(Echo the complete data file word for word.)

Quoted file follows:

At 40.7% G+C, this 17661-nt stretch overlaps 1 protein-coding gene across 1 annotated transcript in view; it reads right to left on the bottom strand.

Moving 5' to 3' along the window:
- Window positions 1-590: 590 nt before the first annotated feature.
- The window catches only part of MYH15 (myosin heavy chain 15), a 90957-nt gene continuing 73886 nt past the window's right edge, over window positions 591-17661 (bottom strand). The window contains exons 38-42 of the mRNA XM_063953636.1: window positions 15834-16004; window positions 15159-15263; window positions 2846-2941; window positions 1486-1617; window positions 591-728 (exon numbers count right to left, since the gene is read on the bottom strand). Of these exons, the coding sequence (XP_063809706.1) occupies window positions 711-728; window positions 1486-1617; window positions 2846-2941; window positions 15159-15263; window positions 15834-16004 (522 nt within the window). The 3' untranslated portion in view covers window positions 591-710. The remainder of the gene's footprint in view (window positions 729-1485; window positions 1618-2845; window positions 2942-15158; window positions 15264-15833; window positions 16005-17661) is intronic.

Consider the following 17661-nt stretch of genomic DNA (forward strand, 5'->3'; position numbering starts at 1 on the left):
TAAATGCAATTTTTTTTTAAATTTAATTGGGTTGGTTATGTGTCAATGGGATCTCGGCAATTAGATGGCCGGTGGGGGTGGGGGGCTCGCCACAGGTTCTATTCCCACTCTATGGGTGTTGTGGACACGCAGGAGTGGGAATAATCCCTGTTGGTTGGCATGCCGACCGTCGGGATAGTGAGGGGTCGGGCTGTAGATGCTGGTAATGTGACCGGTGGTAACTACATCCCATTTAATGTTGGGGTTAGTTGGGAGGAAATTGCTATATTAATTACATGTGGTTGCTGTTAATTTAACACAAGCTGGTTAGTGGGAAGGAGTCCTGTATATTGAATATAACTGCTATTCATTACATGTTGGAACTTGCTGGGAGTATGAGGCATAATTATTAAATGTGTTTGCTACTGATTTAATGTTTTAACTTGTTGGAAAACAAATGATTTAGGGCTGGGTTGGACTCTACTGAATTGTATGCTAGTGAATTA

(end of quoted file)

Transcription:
At 40.7% G+C, this 17661-nt stretch overlaps 1 protein-coding gene across 1 annotated transcript in view; it reads right to left on the bottom strand.

Moving 5' to 3' along the window:
- Window positions 1-590: 590 nt before the first annotated feature.
- The window catches only part of MYH15 (myosin heavy chain 15), a 90957-nt gene continuing 73886 nt past the window's right edge, over window positions 591-17661 (bottom strand). The window contains exons 38-42 of the mRNA XM_063953636.1: window positions 15834-16004; window positions 15159-15263; window positions 2846-2941; window positions 1486-1617; window positions 591-728 (exon numbers count right to left, since the gene is read on the bottom strand). Of these exons, the coding sequence (XP_063809706.1) occupies window positions 711-728; window positions 1486-1617; window positions 2846-2941; window positions 15159-15263; window positions 15834-16004 (522 nt within the window). The 3' untranslated portion in view covers window positions 591-710. The remainder of the gene's footprint in view (window positions 729-1485; window positions 1618-2845; window positions 2942-15158; window positions 15264-15833; window positions 16005-17661) is intronic.

Consider the following 17661-nt stretch of genomic DNA (forward strand, 5'->3'; position numbering starts at 1 on the left):
TAAATGCAATTTTTTTTTAAATTTAATTGGGTTGGTTATGTGTCAATGGGATCTCGGCAATTAGATGGCCGGTGGGGGTGGGGGGCTCGCCACAGGTTCTATTCCCACTCTATGGGTGTTGTGGACACGCAGGAGTGGGAATAATCCCTGTTGGTTGGCATGCCGACCGTCGGGATAGTGAGGGGTCGGGCTGTAGATGCTGGTAATGTGACCGGTGGTAACTACATCCCATTTAATGTTGGGGTTAGTTGGGAGGAAATTGCTATATTAATTACATGTGGTTGCTGTTAATTTAACACAAGCTGGTTAGTGGGAAGGAGTCCTGTATATTGAATATAACTGCTATTCATTACATGTTGGAACTTGCTGGGAGTATGAGGCATAATTATTAAATGTGTTTGCTACTGATTTAATGTTTTAACTTGTTGGAAAACAAATGATTTAGGGCTGGGTTGGACTCTACTGAATTGTATGCTAGTGAATTA